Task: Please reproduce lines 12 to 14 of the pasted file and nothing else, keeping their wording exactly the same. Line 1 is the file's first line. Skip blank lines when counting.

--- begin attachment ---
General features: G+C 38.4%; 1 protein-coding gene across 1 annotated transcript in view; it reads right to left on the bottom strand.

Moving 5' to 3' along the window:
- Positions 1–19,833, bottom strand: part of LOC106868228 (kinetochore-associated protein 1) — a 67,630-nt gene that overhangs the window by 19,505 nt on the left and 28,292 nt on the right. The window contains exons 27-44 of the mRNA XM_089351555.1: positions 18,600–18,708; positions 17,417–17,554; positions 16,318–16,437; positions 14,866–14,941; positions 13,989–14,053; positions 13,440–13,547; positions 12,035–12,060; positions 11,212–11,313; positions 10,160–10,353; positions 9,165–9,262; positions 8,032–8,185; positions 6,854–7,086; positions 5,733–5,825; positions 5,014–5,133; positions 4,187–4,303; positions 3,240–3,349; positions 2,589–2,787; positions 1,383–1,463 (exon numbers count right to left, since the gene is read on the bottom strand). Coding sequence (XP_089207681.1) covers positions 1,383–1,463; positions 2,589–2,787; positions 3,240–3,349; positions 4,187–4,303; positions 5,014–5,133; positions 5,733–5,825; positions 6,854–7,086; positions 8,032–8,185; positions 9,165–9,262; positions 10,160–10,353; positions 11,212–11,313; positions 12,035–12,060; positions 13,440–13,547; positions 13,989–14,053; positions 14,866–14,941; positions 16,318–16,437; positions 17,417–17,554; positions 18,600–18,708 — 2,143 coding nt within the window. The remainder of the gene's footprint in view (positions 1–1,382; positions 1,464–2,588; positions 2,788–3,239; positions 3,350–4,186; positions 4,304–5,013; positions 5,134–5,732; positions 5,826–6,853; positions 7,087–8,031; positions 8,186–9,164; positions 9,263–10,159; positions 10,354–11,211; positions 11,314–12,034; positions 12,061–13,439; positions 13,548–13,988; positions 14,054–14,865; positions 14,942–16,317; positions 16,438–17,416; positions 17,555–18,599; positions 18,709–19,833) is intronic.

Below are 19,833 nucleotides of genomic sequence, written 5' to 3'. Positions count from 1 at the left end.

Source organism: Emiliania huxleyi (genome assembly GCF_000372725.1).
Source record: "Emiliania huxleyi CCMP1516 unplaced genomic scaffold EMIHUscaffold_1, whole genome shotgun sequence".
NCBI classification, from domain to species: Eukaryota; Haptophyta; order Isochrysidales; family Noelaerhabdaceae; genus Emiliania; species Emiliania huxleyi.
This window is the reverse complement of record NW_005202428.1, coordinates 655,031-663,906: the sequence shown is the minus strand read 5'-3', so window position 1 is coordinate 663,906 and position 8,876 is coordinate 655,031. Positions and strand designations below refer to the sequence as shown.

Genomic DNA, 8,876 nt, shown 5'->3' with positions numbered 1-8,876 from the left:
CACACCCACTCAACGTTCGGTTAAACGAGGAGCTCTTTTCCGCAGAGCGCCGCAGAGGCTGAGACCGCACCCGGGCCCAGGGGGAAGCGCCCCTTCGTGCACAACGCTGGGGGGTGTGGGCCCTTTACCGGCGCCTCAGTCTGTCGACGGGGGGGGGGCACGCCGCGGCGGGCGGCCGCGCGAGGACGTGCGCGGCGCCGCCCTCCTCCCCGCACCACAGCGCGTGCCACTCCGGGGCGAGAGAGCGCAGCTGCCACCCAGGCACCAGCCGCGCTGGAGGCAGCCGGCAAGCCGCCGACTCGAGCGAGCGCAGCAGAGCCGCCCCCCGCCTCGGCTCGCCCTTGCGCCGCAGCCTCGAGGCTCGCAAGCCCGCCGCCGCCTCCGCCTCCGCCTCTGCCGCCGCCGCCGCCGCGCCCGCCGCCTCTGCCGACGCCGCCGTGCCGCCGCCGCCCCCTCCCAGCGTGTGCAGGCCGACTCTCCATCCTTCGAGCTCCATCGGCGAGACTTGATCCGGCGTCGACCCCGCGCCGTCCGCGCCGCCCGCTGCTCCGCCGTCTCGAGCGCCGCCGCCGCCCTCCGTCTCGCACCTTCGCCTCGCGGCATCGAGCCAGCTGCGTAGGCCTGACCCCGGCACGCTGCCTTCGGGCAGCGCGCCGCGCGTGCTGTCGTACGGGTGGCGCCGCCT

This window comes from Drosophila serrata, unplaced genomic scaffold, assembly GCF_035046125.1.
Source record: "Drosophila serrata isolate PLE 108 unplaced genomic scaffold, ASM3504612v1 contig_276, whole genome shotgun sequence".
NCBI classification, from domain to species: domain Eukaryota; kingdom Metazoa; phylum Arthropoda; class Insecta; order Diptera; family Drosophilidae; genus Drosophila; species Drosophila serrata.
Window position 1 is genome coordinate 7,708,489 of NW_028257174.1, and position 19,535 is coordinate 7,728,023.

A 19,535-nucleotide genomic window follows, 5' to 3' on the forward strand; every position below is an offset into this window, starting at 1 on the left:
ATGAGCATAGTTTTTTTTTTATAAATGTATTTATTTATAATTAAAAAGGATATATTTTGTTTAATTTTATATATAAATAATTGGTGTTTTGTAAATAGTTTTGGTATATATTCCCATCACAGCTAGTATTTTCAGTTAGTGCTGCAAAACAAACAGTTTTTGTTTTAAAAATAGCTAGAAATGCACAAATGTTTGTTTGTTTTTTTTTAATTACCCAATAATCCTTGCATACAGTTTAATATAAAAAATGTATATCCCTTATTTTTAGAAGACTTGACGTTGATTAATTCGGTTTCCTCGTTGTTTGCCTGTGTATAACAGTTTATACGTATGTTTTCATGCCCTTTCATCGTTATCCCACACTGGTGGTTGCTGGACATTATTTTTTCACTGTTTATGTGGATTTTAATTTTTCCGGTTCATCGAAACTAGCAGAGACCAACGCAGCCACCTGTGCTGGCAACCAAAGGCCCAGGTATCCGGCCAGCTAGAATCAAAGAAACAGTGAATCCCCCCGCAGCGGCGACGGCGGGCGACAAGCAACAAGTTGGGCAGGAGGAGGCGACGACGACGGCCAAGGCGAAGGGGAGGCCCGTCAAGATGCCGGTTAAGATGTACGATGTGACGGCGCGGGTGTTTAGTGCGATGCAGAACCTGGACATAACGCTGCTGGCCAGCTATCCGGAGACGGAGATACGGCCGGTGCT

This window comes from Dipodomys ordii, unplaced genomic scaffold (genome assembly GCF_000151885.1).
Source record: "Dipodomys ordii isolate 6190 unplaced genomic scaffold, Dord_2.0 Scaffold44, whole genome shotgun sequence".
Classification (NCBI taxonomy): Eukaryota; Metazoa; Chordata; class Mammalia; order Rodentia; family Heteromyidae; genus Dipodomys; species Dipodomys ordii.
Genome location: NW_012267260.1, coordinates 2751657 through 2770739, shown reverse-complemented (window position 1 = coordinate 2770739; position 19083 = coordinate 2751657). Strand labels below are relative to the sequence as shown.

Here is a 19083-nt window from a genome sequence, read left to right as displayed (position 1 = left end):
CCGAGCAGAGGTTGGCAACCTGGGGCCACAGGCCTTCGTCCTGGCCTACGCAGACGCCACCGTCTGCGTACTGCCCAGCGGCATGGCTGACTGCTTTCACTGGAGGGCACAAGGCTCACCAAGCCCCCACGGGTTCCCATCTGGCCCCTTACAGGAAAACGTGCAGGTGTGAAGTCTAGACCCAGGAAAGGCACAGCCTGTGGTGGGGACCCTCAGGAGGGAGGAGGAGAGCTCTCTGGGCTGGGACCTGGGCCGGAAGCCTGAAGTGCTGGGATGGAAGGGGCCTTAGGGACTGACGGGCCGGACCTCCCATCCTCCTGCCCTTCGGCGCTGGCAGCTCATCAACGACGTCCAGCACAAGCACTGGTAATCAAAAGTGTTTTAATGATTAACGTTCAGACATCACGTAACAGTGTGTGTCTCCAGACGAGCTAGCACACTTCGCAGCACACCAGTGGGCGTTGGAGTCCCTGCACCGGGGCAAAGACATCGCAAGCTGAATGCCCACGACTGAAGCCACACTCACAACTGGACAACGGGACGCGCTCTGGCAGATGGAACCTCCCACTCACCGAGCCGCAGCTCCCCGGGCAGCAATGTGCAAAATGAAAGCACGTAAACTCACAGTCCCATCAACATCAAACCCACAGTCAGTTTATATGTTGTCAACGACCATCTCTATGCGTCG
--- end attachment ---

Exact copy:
Source record: "Drosophila serrata isolate PLE 108 unplaced genomic scaffold, ASM3504612v1 contig_276, whole genome shotgun sequence".
NCBI classification, from domain to species: domain Eukaryota; kingdom Metazoa; phylum Arthropoda; class Insecta; order Diptera; family Drosophilidae; genus Drosophila; species Drosophila serrata.
Window position 1 is genome coordinate 7,708,489 of NW_028257174.1, and position 19,535 is coordinate 7,728,023.